Apastamba

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The Dharmasutra of Āpastamba forms a part of the larger Kalpasūtra of Āpastamba. It contains thirty praśnas, which literally means ‘questions’ or books. The subjects of this Dharmasūtra are well organized and preserved in good condition. These praśanas consist of the Śrautasūtra followed by Mantrapāṭha which is used in domestic rites and is a collection of ritual formulas, the Gṛhyasūtra which deals with domestic rituals and lastly the Śulvasūtra which are principles of geometry needed for vedic rituals.[1]

Authorship and Dates[edit]

Āpastamba is from a family of Brahmins of the Taittirīya branch Vedic school dedicated to the study of the KRISHNA Yajurveda.[2] It is believed that the entire Kalpasūtra was written by Āpastamba, but, Kane states that there is difference of opinion among scholars regarding this issue.[1] Kane assigns this Dharmasūtra an approximate date between 450-350 BC.[3]

Commentaries[edit]

Several ancient commentaries were written on this Dharmasūtra. Among the most famous and the only one that survives is that of Haradatta.[1] He commented on the praśnas of Āpastamba’s Gṛhyasūtra and Mantrapāṭha and Gautama’s Dharmasūtra.[1] Haradatta belonged to South India, and Kane dates him to 1100-1300 CE.[1]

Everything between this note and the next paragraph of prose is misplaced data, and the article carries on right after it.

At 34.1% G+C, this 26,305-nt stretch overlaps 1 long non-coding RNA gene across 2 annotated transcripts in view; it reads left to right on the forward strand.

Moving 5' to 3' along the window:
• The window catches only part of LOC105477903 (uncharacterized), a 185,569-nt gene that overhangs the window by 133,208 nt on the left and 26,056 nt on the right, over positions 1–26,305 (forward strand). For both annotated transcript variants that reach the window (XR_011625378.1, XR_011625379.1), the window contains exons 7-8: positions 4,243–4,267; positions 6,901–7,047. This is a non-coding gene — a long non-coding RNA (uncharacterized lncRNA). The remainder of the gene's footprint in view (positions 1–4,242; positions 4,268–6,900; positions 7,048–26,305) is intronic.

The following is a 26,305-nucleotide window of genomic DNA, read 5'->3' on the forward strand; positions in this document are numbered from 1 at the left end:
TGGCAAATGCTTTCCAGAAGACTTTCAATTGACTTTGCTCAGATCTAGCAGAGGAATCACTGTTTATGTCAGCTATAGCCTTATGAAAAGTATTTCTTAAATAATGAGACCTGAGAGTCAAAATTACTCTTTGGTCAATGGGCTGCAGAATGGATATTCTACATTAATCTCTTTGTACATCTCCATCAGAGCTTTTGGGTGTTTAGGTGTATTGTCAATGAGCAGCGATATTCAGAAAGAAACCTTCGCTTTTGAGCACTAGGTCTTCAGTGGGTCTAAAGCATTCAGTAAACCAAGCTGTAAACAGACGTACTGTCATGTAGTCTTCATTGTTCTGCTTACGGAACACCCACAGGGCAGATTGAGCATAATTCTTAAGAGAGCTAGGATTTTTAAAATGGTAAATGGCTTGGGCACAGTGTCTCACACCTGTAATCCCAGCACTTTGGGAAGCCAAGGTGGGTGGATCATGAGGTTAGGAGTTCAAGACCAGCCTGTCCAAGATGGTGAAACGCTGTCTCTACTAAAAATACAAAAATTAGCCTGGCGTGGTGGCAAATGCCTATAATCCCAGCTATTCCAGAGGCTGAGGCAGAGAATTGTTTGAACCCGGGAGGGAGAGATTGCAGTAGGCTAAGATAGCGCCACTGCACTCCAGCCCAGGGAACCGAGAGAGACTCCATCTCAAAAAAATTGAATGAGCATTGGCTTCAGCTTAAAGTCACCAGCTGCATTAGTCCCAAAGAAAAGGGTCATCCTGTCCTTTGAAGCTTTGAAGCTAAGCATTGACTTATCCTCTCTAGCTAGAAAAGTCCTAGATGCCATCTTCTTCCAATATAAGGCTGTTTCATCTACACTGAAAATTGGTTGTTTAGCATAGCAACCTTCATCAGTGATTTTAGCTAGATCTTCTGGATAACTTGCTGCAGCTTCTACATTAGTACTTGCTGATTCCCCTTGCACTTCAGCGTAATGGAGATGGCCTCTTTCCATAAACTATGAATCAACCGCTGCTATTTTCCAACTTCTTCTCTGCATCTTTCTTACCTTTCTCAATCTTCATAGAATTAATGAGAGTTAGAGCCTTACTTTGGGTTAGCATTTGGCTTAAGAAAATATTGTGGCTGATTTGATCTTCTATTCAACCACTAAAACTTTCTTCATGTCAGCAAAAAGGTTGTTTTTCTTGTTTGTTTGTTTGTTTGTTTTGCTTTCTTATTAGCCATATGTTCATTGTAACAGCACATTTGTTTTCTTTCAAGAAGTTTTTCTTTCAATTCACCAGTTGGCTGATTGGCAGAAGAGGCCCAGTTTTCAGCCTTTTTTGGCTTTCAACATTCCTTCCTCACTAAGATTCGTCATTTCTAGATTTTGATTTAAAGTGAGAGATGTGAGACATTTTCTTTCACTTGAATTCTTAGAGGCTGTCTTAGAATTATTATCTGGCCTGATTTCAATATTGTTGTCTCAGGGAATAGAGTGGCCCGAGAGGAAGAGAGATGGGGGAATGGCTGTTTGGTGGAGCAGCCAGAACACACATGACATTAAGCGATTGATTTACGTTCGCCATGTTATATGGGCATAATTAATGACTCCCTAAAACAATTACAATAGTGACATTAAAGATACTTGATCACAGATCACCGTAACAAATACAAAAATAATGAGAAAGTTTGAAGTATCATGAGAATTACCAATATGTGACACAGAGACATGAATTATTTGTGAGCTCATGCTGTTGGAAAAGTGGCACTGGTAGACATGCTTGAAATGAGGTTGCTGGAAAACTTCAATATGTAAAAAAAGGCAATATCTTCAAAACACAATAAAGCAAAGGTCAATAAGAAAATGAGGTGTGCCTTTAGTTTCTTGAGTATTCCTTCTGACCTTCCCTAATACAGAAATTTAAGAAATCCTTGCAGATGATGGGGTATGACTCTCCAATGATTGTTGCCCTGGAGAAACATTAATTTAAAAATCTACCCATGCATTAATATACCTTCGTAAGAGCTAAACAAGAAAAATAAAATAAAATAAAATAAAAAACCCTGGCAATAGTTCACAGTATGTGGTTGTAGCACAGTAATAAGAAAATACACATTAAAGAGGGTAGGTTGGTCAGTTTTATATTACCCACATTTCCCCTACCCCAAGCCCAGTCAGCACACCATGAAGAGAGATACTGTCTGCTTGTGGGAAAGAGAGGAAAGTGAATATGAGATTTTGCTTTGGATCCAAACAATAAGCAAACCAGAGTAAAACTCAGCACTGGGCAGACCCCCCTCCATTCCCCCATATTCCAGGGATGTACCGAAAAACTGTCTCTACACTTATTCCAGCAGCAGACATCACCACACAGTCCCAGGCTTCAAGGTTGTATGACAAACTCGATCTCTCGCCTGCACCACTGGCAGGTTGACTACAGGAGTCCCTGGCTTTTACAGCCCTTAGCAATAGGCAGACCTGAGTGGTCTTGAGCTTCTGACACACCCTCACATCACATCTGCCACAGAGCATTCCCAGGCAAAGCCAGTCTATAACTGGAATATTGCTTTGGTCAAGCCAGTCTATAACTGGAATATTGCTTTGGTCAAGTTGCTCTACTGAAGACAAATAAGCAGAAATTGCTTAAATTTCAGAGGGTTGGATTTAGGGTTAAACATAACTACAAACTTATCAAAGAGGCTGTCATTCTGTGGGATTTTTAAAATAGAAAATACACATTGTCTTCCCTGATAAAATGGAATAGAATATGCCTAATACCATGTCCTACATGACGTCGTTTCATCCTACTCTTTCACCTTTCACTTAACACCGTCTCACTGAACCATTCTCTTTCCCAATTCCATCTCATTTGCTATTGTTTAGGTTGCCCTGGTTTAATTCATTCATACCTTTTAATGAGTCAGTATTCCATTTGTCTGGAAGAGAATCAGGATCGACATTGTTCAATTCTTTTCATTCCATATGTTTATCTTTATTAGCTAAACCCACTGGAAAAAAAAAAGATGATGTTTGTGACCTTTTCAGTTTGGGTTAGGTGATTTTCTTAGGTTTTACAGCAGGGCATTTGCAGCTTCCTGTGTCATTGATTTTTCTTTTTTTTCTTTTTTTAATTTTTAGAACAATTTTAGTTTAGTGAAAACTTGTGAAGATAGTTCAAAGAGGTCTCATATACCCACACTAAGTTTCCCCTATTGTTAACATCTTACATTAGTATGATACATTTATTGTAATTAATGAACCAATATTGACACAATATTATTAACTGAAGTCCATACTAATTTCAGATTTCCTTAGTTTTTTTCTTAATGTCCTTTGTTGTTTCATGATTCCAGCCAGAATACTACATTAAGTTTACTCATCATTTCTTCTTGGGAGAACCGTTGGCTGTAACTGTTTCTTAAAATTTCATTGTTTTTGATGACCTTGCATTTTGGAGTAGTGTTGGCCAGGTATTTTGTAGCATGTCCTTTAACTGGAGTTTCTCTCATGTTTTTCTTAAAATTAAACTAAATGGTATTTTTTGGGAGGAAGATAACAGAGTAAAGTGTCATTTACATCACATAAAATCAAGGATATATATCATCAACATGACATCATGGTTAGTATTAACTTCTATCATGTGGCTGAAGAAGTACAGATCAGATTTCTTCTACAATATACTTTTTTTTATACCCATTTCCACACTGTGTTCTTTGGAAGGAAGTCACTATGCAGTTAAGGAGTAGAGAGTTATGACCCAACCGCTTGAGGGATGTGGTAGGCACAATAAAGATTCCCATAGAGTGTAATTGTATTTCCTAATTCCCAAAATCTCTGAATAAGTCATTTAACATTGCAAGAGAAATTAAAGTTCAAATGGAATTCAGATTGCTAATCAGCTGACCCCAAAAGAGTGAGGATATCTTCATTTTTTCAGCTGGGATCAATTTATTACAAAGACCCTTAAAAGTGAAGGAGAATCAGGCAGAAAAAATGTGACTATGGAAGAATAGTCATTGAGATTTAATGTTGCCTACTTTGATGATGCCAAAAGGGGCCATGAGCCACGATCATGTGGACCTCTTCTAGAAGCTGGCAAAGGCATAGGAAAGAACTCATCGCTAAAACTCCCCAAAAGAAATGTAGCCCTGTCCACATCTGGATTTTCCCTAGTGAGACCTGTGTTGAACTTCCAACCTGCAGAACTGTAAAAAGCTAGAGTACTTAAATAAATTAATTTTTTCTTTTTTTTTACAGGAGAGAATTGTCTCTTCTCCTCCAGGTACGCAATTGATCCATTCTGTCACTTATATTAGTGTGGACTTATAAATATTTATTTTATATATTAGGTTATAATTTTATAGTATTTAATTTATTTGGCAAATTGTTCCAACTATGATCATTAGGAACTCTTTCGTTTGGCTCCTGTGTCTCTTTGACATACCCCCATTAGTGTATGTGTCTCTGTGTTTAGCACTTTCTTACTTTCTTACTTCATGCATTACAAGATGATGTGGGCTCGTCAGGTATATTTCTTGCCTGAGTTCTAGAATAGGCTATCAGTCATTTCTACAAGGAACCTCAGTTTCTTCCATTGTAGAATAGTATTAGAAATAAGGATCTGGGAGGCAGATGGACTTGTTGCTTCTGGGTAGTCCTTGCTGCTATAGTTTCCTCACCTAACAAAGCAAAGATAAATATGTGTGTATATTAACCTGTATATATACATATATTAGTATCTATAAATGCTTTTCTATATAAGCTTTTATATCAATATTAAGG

Organization and contents[edit]

This Dharmasūtra is well organized and is divided into two books. The first is devoted to the student and deals in related topics like general rules, initiation, studentship, a student who has returned home, the study of the Veda, saluting, purification, eating, and forbidden food, lawful livelihood, and penance. The second book is devoted to the householder tradition. It deals in topics like the duties of a householder, inheritance, funeral oblations, the four orders called āśramas, and the king.[4]

Notes[edit]

  1. ^ a b c d e Patrick Olivelle, Dharmasūtras: The Law Codes of Ancient India, (Oxford World Classics, 1999), p 3.
  2. ^ Robert Lingat, The Classical Law of India, (Munshiram Manoharlal Publishers Pvt Ltd, 1993), p 20.
  3. ^ Patrick Olivelle, Dharmasūtras: The Law Codes of Ancient India, (Oxford World Classics, 1999), p xxxi.
  4. ^ Patrick Olivelle, Dharmasūtras: The Law Codes of Ancient India,gg (Oxford World Classics, 1999), p 4-6.

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